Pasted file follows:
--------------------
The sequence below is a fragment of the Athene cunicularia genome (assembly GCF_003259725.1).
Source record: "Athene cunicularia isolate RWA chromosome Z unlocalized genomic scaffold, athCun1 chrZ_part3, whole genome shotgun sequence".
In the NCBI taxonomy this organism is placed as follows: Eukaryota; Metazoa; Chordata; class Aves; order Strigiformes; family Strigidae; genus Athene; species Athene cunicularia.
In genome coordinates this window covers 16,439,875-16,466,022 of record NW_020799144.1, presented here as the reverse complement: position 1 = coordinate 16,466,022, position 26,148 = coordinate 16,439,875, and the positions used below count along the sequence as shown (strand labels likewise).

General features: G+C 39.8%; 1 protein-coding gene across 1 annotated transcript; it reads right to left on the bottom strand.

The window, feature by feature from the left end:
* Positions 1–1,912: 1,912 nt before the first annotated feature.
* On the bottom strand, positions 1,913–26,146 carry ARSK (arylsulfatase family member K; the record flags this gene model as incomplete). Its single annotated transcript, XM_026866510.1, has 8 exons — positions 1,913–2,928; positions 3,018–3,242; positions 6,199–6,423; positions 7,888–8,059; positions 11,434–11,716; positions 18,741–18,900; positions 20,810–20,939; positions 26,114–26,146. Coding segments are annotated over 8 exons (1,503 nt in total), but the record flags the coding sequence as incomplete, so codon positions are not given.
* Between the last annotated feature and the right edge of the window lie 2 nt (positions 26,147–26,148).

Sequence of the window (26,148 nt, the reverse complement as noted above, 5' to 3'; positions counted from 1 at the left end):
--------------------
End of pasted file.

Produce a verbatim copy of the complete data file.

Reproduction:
The sequence below is a fragment of the Athene cunicularia genome (assembly GCF_003259725.1).
Source record: "Athene cunicularia isolate RWA chromosome Z unlocalized genomic scaffold, athCun1 chrZ_part3, whole genome shotgun sequence".
In the NCBI taxonomy this organism is placed as follows: Eukaryota; Metazoa; Chordata; class Aves; order Strigiformes; family Strigidae; genus Athene; species Athene cunicularia.
In genome coordinates this window covers 16,439,875-16,466,022 of record NW_020799144.1, presented here as the reverse complement: position 1 = coordinate 16,466,022, position 26,148 = coordinate 16,439,875, and the positions used below count along the sequence as shown (strand labels likewise).

General features: G+C 39.8%; 1 protein-coding gene across 1 annotated transcript; it reads right to left on the bottom strand.

The window, feature by feature from the left end:
* Positions 1–1,912: 1,912 nt before the first annotated feature.
* On the bottom strand, positions 1,913–26,146 carry ARSK (arylsulfatase family member K; the record flags this gene model as incomplete). Its single annotated transcript, XM_026866510.1, has 8 exons — positions 1,913–2,928; positions 3,018–3,242; positions 6,199–6,423; positions 7,888–8,059; positions 11,434–11,716; positions 18,741–18,900; positions 20,810–20,939; positions 26,114–26,146. Coding segments are annotated over 8 exons (1,503 nt in total), but the record flags the coding sequence as incomplete, so codon positions are not given.
* Between the last annotated feature and the right edge of the window lie 2 nt (positions 26,147–26,148).

Sequence of the window (26,148 nt, the reverse complement as noted above, 5' to 3'; positions counted from 1 at the left end):